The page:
(Adds comment, background)
By Sarka Halas
LONDON, June 17 (IFR) - The Republic of Cyprus has started marketing its first post-bailout public debt sale at 5% area against a weaker market backdrop for peripheral sovereign issuers.
Deutsche Bank, Goldman Sachs, HSBC, UBS and VTB Capital are arranging the sale, which is expected to be priced on Wednesday and which will mark the fastest return to market by a rescued country.
Peripheral sovereign bond yields that hit euro-area lows last week have moved higher this week. The Spanish 10-year Bono is at 2.71%, while the Italian 10-year BTP is at 2.82%, 15bp and 12bp off the lows hit last Monday.
However, a banker away from the deal said that the 5% area guidance left little to chance.
“Cyprus is giving a lot of margin; at this price it has to be a success,” he said.
Greece sold a five-year bond at 4.95% in April, tighter than initial price thoughts of 5%-5.25%. It was quoted at 4.20% today and is the main reference point for Cyprus’s new benchmark.
“This would be the last piece in the jigsaw of European counties returning to market,” said a banker, adding that the order books could be very strong for Cyprus’ upcoming bond sale.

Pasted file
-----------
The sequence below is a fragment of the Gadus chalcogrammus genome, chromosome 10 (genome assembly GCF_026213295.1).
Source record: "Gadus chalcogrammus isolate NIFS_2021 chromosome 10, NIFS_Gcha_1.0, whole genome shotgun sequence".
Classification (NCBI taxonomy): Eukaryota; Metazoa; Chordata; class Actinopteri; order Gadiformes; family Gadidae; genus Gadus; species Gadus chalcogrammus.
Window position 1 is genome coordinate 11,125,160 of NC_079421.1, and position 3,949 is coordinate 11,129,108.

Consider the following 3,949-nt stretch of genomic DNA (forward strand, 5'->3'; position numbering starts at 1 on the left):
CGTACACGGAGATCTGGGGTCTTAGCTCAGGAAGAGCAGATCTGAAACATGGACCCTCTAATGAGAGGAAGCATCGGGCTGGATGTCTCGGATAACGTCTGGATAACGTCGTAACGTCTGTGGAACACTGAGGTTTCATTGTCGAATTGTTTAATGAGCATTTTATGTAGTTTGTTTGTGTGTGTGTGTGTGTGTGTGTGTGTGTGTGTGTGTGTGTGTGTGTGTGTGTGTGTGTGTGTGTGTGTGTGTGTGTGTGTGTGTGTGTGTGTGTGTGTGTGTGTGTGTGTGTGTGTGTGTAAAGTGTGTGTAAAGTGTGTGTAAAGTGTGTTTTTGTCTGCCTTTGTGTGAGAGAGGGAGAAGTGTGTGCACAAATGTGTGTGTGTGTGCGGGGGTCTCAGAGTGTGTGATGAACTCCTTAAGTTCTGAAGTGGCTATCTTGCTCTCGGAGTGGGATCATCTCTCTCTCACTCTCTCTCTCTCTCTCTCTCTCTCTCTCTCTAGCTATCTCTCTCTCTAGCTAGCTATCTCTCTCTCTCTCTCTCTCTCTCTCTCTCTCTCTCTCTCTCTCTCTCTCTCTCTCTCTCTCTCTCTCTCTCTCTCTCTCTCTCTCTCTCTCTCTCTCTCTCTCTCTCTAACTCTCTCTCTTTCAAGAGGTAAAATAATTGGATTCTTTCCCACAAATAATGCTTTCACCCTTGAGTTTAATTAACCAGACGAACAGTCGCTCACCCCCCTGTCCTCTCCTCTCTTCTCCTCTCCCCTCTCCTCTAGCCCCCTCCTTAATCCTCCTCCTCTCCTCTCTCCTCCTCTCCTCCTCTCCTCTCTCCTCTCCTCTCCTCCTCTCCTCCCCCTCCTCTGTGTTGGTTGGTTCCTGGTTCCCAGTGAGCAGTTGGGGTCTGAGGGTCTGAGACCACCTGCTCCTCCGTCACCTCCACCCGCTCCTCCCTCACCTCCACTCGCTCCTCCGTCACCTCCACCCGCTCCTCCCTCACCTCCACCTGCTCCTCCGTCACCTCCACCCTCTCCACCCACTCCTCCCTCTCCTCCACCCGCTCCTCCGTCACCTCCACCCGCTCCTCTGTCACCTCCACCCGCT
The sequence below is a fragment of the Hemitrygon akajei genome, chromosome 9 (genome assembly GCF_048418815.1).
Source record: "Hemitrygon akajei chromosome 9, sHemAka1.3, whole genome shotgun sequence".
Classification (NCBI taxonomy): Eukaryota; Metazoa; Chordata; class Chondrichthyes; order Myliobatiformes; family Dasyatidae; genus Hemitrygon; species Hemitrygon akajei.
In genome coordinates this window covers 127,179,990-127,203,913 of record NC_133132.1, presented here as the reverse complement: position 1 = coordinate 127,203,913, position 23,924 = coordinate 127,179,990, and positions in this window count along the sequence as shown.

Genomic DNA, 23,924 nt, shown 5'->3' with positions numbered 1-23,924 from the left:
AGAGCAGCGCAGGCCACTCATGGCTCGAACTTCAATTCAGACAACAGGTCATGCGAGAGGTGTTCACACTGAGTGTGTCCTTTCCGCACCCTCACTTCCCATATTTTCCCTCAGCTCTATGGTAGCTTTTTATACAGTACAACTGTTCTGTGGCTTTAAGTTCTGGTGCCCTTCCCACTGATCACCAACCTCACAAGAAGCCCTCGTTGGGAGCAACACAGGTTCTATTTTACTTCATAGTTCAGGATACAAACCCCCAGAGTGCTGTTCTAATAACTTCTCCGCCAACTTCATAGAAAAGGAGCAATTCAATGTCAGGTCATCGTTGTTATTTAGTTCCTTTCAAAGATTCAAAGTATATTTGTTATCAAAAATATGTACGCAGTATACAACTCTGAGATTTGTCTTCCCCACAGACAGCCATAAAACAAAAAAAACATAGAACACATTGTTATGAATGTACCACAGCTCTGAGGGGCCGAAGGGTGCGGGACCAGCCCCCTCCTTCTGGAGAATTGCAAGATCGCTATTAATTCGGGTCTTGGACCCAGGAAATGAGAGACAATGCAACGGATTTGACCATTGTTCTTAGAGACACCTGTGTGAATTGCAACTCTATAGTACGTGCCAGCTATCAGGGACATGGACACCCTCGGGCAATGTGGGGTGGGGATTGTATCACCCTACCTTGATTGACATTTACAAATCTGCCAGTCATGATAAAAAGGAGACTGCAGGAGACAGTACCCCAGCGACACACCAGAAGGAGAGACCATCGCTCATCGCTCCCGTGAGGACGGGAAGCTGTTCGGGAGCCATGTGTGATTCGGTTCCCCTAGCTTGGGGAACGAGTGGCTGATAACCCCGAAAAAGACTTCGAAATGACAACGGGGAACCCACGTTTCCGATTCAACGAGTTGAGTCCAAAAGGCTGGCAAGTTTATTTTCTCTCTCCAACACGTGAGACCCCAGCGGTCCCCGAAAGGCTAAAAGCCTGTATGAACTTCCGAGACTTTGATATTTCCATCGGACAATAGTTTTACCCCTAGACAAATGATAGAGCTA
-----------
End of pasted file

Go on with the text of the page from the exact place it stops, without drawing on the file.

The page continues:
“This will be a higher yielding asset for investors and may be seen as representing good value against other eurozone trades,” added Stuart Culverhouse, chief economist, Exotix Partners.
Cyprus was shut out of the international markets in May 2011 on heightened fears of an accelerating European sovereign debt crisis. This caused its bond yields to spike above 14%.
Last year, and due to a collapsing banking system heavily exposed to Greece, Cyprus was the recipient of a 10bn bailout.
Since then, however, it has shown stronger-than-expected economic performance and full compliance with the European Stability Mechanism and International Monetary Fund adjustment programme.
Cyprus is rated Caa3/B/B- by Moody‘s/S&P/Fitch (positive/positive/stable).
Back in April, the sovereign was raised one notch by S&P amid a diminishing threat of its not being able to meet loan repayments. Moody’s will be next to review the country’s rating, on July 18. (Reporting by Sarka Halas; editing by Helene Durand)